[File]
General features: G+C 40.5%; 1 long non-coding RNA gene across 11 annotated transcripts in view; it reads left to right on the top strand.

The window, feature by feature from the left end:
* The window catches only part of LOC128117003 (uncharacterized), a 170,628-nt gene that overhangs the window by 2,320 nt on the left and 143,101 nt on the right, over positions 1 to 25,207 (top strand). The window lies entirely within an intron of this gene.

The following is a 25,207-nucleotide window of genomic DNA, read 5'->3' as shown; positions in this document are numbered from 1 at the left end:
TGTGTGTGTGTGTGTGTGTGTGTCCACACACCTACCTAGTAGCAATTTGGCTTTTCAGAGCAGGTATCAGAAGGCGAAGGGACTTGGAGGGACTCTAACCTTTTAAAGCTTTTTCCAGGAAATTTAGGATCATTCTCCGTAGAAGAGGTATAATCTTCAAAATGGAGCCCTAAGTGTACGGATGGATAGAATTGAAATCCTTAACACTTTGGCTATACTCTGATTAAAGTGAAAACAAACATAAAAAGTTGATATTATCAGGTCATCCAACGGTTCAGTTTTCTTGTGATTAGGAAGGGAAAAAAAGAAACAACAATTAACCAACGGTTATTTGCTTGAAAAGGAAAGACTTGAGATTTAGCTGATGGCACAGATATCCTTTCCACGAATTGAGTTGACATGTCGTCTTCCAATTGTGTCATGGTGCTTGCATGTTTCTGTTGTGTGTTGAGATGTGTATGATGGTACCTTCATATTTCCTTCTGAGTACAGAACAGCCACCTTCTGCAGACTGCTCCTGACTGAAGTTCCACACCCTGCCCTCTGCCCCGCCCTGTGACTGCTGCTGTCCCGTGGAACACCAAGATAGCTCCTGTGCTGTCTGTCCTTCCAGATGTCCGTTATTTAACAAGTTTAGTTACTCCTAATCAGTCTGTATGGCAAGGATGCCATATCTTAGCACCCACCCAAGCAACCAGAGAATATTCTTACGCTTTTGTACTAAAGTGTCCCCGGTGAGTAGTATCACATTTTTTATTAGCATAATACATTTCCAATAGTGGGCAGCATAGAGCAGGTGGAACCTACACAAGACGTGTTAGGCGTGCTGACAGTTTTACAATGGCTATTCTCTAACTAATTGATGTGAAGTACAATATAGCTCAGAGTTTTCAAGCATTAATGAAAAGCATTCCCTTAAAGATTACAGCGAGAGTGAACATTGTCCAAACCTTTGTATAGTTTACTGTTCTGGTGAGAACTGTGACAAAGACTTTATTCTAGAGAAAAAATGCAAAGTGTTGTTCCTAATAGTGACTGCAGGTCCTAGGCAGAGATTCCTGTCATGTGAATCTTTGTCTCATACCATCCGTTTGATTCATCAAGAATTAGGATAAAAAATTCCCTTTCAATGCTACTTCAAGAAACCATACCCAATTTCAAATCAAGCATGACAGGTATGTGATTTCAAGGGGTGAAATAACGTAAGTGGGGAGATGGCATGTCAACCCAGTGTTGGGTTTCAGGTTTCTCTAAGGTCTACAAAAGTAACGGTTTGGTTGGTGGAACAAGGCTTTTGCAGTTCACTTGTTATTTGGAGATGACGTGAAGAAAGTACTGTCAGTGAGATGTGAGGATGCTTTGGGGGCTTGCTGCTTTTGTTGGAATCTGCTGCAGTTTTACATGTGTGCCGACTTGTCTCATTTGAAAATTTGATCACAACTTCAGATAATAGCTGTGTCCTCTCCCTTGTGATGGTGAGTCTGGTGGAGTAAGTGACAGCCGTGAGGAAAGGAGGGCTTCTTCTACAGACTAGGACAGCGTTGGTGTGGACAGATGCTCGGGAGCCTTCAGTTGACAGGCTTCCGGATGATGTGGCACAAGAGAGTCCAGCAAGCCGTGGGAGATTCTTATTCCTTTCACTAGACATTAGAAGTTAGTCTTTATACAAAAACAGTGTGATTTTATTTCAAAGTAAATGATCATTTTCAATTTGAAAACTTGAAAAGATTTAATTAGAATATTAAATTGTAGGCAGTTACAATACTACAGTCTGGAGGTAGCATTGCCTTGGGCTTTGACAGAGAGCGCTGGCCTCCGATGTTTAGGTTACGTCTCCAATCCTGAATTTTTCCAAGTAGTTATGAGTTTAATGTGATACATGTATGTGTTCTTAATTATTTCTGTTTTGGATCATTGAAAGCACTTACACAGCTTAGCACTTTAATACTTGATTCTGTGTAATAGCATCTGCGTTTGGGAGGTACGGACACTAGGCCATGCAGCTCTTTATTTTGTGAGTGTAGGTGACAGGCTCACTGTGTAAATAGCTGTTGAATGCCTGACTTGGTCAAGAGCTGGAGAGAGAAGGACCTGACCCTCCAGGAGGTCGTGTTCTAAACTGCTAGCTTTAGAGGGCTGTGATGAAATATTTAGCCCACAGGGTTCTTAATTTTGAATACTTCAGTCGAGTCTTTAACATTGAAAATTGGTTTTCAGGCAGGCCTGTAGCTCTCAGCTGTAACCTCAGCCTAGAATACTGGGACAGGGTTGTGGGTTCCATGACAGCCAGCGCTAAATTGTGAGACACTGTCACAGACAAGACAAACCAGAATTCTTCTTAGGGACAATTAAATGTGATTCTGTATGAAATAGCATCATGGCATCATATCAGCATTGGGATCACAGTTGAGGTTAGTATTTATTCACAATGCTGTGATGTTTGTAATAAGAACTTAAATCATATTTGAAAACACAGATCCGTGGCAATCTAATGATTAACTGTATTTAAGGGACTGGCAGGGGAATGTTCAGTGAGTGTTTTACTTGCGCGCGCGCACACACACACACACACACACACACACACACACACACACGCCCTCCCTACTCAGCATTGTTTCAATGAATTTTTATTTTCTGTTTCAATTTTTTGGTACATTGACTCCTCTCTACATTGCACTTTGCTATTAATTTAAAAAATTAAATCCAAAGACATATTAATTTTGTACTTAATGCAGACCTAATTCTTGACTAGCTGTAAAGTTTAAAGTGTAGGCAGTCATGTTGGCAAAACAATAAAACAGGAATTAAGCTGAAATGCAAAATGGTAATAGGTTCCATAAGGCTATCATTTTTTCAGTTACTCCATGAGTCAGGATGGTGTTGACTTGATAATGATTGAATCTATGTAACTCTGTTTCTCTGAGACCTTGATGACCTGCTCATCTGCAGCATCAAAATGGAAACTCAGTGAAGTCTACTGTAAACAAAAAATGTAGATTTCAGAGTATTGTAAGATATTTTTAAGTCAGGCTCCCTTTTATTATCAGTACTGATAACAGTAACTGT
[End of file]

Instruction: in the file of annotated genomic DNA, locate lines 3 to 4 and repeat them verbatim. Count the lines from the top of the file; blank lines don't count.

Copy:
* The window catches only part of LOC128117003 (uncharacterized), a 170,628-nt gene that overhangs the window by 2,320 nt on the left and 143,101 nt on the right, over positions 1 to 25,207 (top strand). The window lies entirely within an intron of this gene.

The following is a 25,207-nucleotide window of genomic DNA, read 5'->3' as shown; positions in this document are numbered from 1 at the left end: